The second instalment of the ESRC Green Criminology Research Seminar Series took place last week in Cardiff, discussing the dual issues of illegal timber trafficking, discussed by Professor Tim Boekhout Van Solinge of Utrecht University and focused primarily on the Amazon, and the illegal wildlife trade, discussed by Charlotte Davies of the Environmental Investigations Agency and focused on the sale of tiger furs in Asia.
One of the interesting topics raised in the timber talk was the issue of academics writing about their research when it concerned big business and the risk of subsequent litigation. While the results of academic research should be shared freely and openly and used to further objective research, when large firms are involved it poses a risk to the author and therefore provides a dilemma. Interestingly, too, while violence against environmentalists often poses a threat (see previous posts on this blog for further information), this threat of litigation is also a big concern. It seems therefore that environmentalists face both physical and fiscal threats.
A promising development did emerge from both talks, which is that new regulation is being brought in by the EU that forces companies to show they carried out due diligence to ensure their products were sourced legally. However, it is questionable how effective these laws will be and how effective the punishment they provide will be as a deterrent to large firms. The timber often comes from regions that are very corrupt, and so getting official stamps or certification is not particularly difficult. The notion of ‘due diligence’ is also of questionable value, since it seems to potentially offer a shield for companies to say they did what they could, even if they are not actually doing that much to prevent the illegal trade. That said, it is a promising sign that the EU are bringing in such legislation, and it offers hope for the future.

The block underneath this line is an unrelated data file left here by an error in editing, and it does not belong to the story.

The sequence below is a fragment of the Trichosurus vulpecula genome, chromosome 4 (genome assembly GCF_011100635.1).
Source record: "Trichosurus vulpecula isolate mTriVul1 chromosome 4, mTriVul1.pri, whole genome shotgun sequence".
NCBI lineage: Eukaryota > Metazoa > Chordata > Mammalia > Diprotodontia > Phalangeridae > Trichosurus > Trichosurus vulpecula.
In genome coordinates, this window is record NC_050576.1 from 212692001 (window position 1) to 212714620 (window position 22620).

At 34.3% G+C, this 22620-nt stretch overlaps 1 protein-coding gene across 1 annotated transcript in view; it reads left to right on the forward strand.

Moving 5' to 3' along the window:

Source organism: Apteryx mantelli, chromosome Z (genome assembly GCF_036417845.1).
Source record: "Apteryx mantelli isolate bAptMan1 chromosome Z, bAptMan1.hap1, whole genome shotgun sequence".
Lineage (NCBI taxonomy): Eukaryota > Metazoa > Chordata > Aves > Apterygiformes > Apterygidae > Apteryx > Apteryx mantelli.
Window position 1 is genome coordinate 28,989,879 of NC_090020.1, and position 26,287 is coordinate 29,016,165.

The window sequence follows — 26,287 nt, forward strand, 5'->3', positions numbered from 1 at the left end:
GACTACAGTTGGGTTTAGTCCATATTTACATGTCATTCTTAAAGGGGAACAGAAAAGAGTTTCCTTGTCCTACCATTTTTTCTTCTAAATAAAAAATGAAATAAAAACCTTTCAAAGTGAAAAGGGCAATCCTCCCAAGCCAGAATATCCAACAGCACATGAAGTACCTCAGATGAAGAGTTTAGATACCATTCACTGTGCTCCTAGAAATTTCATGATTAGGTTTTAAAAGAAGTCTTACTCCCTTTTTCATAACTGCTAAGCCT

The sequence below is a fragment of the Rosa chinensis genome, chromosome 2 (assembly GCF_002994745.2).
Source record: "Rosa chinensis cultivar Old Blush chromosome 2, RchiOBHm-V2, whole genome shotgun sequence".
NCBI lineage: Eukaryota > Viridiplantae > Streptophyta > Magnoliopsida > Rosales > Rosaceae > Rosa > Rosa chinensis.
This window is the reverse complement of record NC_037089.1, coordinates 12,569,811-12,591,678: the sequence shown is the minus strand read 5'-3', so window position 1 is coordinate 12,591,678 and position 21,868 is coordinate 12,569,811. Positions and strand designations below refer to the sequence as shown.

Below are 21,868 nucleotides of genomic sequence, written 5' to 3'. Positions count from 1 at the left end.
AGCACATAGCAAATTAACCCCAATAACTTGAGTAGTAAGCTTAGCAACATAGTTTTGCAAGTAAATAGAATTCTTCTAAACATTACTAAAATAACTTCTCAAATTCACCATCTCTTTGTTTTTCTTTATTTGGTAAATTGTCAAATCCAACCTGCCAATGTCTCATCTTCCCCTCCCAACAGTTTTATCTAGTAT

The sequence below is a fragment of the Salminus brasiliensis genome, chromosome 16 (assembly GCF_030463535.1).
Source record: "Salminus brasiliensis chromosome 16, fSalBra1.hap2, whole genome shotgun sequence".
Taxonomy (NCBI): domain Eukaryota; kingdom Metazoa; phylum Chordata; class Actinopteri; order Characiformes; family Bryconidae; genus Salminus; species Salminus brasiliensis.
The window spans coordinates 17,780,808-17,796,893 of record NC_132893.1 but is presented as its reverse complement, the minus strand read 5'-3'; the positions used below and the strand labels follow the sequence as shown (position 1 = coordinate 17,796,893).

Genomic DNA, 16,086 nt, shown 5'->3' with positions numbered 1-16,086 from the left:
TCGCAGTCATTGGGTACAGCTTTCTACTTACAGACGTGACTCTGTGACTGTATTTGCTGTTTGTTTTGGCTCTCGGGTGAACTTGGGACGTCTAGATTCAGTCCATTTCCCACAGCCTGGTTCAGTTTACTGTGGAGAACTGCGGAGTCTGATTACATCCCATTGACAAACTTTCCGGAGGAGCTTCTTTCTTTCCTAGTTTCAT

The second talk discussed the issue of a parallel legal and illegal trade in tiger furs and the grave problems associated with this, which also have wider implications for discussions over the rhino horn and ivory trades and arguments to legalise them. The legal trade in tiger furs in China is making it easier for the illegal trade to occur, as wild tiger furs are mixed in with those from caged tigers and dog coats that have tiger stripes painted on them. The certification process for the skins is so weak, and the knowledge of officials involved so poor, that many illegally traded furs make it to market with ease. Therefore only by radically overhauling the certification system or banning the trade in furs altogether can the problem be solved.
This post is but a brief snapshot of a seminar that raised some very interesting issues and provided useful and detailed information about the issues involved (the talks were filmed, so should soon be viewable on the link below). The emergence of green criminology offers a useful means of examining these issues and is another area where the importance of the environment has been for a long time overlooked but is now starting to be realised. And the series continues, with the next seminar taking place in June this year and focusing on the topic of ‘Wildlife Crime and Animal Abuse’. For more information about the series please visit: http://www.northumbria.ac.uk/sd/academic/sass/about/socscience/events/greencrime.
Richard Milburn, Marjan Centre